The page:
Column

Casualties of the right to bear arms

Today’s outcasts can grab a handy semiautomatic and, taking cool moves from the latest flick, go kill their classmates

Bob Levin May 3 1999
Column

Casualties of the right to bear arms

Today’s outcasts can grab a handy semiautomatic and, taking cool moves from the latest flick, go kill their classmates

Bob Levin May 3 1999

Casualties of the right to bear arms

Column

Today’s outcasts can grab a handy semiautomatic and, taking cool moves from the latest flick, go kill their classmates

Bob Levin

OK, let’s get this straight. The kids—the killers— called themselves the Trenchcoat Mafia. They were into heavy-metal music, violent video games, black lipstick and nail polish; they sewed swastikas on their black dusters and talked about Hitler, about how to buy Uzis and build pipe bombs. But they were just loners, outcasts. Geeks. A little weird. Kids other kids made fun of. They didn’t seem to he a problem.

What’s wrong with this picture?

We go looking for answers, we always do, knowing full well there may be none. A couple of disturbed kids—it could happen anywhere, any time, it doesn’t mean anything. Maybe it’s easier to think that. Otherwise you have to dissect the whole culture, to blame, as American conservatives do, the permissive society, or, taking the liberal line, to blame guns.

You have to consider negligent parents and oblivious educators and whether you really need that pistol in the drawer, and you have to wonder what’s going on—how benumbed we’ve all become—when kids who give the Nazi salute after rolling strikes in the school bowling league are just different, not a problem.

Maybe, in a way, the conservatives and liberals are both right. Sure, there have always been outcast kids, but today’s outcasts can descend into Doom or the WWF or Marilyn Manson, they can commune with like-minded losers on Internet hate sites and not feel so alone. And once their rage is stoked and justified, once they’re deep into the darkness and set to let loose as kids have long done in fast cars or on bad drugs or simply with a clothesline in a closet, they can grab a handy semiautomatic and, borrowing cool moves from the latest mayhem flick, go blow away their classmates.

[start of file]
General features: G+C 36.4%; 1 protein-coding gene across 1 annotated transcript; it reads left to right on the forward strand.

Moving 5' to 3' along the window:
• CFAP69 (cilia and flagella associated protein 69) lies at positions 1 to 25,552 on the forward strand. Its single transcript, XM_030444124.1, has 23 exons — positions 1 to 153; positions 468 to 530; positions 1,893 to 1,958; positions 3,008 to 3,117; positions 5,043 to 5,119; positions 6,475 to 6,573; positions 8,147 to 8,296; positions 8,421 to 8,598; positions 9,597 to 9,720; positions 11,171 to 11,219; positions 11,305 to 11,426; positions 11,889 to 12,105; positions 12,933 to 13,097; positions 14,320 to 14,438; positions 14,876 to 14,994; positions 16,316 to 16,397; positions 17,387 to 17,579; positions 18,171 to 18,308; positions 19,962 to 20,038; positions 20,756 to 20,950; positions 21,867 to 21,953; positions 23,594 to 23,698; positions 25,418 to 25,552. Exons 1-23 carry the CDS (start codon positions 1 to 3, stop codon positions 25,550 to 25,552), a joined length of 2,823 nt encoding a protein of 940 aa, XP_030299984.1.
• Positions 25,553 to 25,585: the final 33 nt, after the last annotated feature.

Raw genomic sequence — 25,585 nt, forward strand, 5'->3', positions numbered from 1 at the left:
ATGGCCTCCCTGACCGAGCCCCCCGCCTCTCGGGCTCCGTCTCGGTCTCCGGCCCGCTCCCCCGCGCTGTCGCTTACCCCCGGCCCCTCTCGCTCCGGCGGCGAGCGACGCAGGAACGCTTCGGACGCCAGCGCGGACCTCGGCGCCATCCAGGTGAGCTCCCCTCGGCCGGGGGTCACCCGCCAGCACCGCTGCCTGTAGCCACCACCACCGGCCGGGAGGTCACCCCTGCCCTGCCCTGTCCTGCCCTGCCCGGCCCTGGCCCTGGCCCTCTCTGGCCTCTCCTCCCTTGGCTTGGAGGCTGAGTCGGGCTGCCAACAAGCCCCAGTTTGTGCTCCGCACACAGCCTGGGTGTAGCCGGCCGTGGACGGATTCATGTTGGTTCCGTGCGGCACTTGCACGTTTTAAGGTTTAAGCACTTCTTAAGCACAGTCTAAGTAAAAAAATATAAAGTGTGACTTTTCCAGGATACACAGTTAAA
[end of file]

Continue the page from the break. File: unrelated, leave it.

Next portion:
That this happened in Littleton, Colo.—so serene and scrubfaced it ought to be in Canada—is evidence enough that no place is immune. But you can’t shoot people without a gun and this is where the conservatives and the odious National Rifle Association go so unconscionably wrong, spouting their endless Second Amendment drivel about the right to bear arms, quoting Jefferson and Madison and Hamilton on the importance of a well-girded citizenry, as if the enemy were still a colonial power threatening American liberty at musket-point and not drive-by shooters and trigger-happy teens. “I’m the NRA,” goes the slogan, and a nation of 270 million people bristles with some 230 million guns (compared with seven million among 30 million Canadians). Every year, guns kill 13.7 Americans per 100,000 (about 3.8 Canadians per 100,000); in 1996-1997, more than 6,000 U.S. students were expelled for packing heat to school.

The gun culture: you can’t overemphasize how ubiquitous it is. I grew up in the States and it still strikes me. In Indiana a divorced woman I knew slept with a loaded handgun under her pillow, ready for any intruder; the kid in the apartment below me got drunk one night and shot up the fire station; a stroll in the country ended with a woman popping up from behind my car and poking me in the gut with a shotgun, grilling me on why I’d walked on her property. (Her husband, pedalling up with his rifle lying conveniently across his handlebars, was a friendlier sort.) In Oklahoma, dinner at a new acquaintance’s house closed with the kids—a grade-school boy and girl—going out “to do some shooting” and I assumed hoops until I heard the gunfire. In Atlanta, where most whites live north of 1-20 and blacks south of it, my wife was officially told, upon starting work at the newspaper downtown, that while many people bring guns to the office please check them at the front desk before riding up to the newsroom.

This is a national obsession and it’s lunacy. On the NRA’s Web site, its president Charlton Heston—who likes to point out that in the movies he played three presidents, several kings, a few saints, Old and New Testament prophets and of course Moses—informs members (and you can hear that voice) that the schedule of the 1999 national meeting in Denver this week has been modified “to show our profound sympathy and respect for the families and communities ... in their time of great loss.” Which is a delicate way of saying that, politically speaking, this is not the best moment for gaudy bazaars of enough advanced weaponry to invade Yugoslavia, but neither, apparently, is it a time to reconsider their insistence on preserving “our precious freedoms” in the hopes of maybe saving a few kids.

Guns, a death-obsessed culture, disaffected youths: it’s a potent combination but it’s hardly new. In 1955, James Dean, Natalie Wood and Sal Mineo were the troubled teens in Rebel Without a Cause, playing out their alienation with knives, guns and killer hot rods. “Teenage terror torn from today’s headlines,” blared the movie poster and adults were appalled, saying the film advocated violence, madness and death and unfairly indicted parents.

We look for answers, always, and maybe sometimes the answers are too simplistic. Maybe you can’t blame Littleton on Doom and heavy metal. Maybe the whole safety issue is overstated, blown up by a few horrific incidents. The U.S. Centers for Disease Control and Prevention says fewer than one per cent of all homicides among school-age children occur in or around schools, which sounds almost reassuring. But don’t try that one on the parents of 14 Colorado kids whose rights to life, liberty and the pursuit of happiness were snuffed out by the right to bear arms.